A Glibertarians Exclusive:  Mystical Child Part IV

From the diary of Robert “Cairo Bob” Allen, 1841-1928

November 17, 1886 – Somewhere in the Canadian Rockies

Cold up here, in Canada.  Never been up in these parts before, and I see now why.  In November back in South Carolina when I was a boy, can’t hardly remember even wearing a jacket in November, but up here, even in the saddle and moving, I’m bundled up in damn near every piece of clothing I own, and wrapped up in a blanket to boot.  Sleeping isn’t easy, either.  Especially since we aren’t up here legal and don’t want to draw attention to ourselves, so we’re only making small fires to cook at night.  Reminds me of back during the War of the Northern Aggression, when we were raiding up into Yankee territory.  Not rightly sure how folk can live in a climate like this.


November 17, 1886

It was nearing sundown on the fifth day.

The two men had snuck across the border into Canada two days before.  Bob’s skills as a cavalry scout stood them in good stead; they had once spent a half-hour hiding in a small copse of trees as a patrol of Mounties went past, but they had neatly evaded the Canucks.  “J.E.B. Stuart couldn’t have done her any better,” Sam Evans observed, which made Bob grin.

But that had been some time since, and the weather turning worse.

“Five days,” Bob groused from the saddle.  “Five days since we left Boise.  Just keeps getting colder every damn day.”

“This here sure as hell ain’t Dixie,” Evans agreed easily.  He let out an audible gasp as a gust of wind drove snow into his thin coat.  A coughing fit seized him.  “Wish I’d thought to have bought a better coat.  I been through these parts once before, but that was in summer.”

“Here.”  Bob untied a spare blanket from his saddle and reached across to hand it to Evans.  “Can’t have you catching the grippe or something and dyin’ before we find this here dead Spaniard.”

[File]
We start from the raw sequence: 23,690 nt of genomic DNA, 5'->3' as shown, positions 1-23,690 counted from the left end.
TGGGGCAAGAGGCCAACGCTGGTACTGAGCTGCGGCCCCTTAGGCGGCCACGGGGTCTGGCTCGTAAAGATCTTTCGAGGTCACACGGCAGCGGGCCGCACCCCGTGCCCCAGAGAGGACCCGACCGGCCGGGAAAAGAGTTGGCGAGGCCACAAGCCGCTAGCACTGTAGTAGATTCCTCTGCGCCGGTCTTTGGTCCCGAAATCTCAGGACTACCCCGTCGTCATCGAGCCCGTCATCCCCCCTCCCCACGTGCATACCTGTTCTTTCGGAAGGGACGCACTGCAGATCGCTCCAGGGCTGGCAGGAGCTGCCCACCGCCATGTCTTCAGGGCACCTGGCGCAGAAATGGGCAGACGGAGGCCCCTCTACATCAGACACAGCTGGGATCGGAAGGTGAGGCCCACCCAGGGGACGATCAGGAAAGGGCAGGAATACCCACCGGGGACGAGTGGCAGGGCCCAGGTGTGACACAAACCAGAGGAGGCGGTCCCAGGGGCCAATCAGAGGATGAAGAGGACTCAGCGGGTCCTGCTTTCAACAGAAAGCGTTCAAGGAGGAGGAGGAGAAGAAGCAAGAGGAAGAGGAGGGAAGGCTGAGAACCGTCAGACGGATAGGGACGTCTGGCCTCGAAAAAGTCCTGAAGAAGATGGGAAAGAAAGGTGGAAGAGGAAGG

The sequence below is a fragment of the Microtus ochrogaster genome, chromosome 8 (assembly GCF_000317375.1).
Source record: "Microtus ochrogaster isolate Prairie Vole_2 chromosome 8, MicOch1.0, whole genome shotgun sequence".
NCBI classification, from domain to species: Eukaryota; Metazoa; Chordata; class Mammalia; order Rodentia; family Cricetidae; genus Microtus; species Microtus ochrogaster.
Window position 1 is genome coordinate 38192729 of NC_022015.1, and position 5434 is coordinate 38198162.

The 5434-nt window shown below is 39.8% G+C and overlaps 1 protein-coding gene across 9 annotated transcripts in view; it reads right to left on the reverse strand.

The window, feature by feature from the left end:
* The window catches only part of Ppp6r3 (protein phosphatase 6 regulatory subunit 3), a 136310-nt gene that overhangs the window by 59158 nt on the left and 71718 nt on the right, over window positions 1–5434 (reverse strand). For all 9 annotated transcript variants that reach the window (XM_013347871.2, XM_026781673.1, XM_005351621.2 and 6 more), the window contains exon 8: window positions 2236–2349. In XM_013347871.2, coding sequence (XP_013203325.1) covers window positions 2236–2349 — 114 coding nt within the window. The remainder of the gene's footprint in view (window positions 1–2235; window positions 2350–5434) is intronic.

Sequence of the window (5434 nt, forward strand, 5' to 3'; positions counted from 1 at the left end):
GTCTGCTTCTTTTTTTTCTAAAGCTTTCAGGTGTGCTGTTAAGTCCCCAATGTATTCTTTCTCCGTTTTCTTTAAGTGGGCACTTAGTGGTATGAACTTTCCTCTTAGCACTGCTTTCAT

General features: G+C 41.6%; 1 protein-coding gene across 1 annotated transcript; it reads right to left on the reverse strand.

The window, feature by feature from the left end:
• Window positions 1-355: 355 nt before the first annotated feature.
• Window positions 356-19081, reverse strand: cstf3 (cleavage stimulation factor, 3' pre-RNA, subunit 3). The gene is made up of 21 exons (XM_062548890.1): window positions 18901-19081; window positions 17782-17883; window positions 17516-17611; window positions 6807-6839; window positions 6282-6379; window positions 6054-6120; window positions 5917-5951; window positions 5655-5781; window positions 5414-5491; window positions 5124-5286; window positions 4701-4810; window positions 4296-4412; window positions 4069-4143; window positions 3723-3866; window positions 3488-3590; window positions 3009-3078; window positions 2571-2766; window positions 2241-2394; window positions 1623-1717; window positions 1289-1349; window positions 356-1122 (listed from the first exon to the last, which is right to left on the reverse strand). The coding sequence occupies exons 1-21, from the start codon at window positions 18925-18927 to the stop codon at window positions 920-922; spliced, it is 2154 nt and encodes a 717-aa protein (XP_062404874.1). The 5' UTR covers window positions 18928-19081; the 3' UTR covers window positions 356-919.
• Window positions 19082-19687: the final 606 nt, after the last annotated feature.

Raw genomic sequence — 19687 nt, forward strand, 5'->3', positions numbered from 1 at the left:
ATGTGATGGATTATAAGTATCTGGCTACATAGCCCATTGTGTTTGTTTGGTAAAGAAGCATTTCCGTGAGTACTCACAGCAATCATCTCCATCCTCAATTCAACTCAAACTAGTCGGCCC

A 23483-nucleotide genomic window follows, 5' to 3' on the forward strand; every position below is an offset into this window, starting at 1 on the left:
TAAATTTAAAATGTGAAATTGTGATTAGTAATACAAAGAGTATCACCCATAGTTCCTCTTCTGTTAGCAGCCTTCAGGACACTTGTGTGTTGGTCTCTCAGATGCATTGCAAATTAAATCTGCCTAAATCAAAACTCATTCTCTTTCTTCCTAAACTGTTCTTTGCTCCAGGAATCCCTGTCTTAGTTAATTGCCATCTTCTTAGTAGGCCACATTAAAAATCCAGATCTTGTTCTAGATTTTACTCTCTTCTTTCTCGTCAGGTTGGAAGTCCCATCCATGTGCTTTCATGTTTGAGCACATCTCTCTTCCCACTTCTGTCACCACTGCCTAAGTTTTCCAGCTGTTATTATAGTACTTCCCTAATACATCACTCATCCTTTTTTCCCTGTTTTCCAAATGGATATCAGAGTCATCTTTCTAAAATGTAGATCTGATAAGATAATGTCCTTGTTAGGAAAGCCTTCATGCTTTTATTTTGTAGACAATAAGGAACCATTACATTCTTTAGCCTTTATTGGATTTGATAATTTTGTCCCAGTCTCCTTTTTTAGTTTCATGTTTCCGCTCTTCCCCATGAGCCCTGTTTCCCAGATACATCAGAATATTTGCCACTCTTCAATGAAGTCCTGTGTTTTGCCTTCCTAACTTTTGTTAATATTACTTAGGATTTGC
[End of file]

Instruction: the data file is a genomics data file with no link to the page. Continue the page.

“I sure do thank you,” Evans said, wrapping the old wool blanket around his shoulders.  “Damned if it ain’t as cold as a Yankee banker’s heart up here.  But I’ll get you to where we’re going, don’t you worry none – you got my word on that.”

“Dark soon,” Bob pointed out.  “See that line of trees ahead?  Must be a creek.  Good place to shelter for the night.”

“Looks like,” Evans said.

An hour later, the horses were tended, and Bob was stirring a small pot of beans over a cavalryman’s fire.  He was mulling over the comment he had made to Evans earlier in the day, about Evans dying of the grippe.  On the other side of the fire Evans was squatting, cutting up chunks of bacon to go into the beans.  Another coughing fit seized him as Bob watched.

At least the snow’s stopped, Bob thought.  The sun was gone; Bob looked up at the glimmering, ice-chip stars shining through gaps in the clouds.

“Say,” Bob said at last, “you do know where we’re headed, right?”

“Think so,” Evans said.  He took out a dirty handkerchief and wiped his mouth with it.  “About another forty miles or so – call it two day’s ride.  The Nez Perce I talked to called it what amounts to “straight-sided mountain” or “cone mountain.”  The one I talked to didn’t know exactly how to savvy it in English.  But when I had passed through these parts the summer before, I do remember seeing a mountain, straight sided, looked just like one of them ancient pyramids over Egypt way.  Say, you were there; ever see them things for-real?”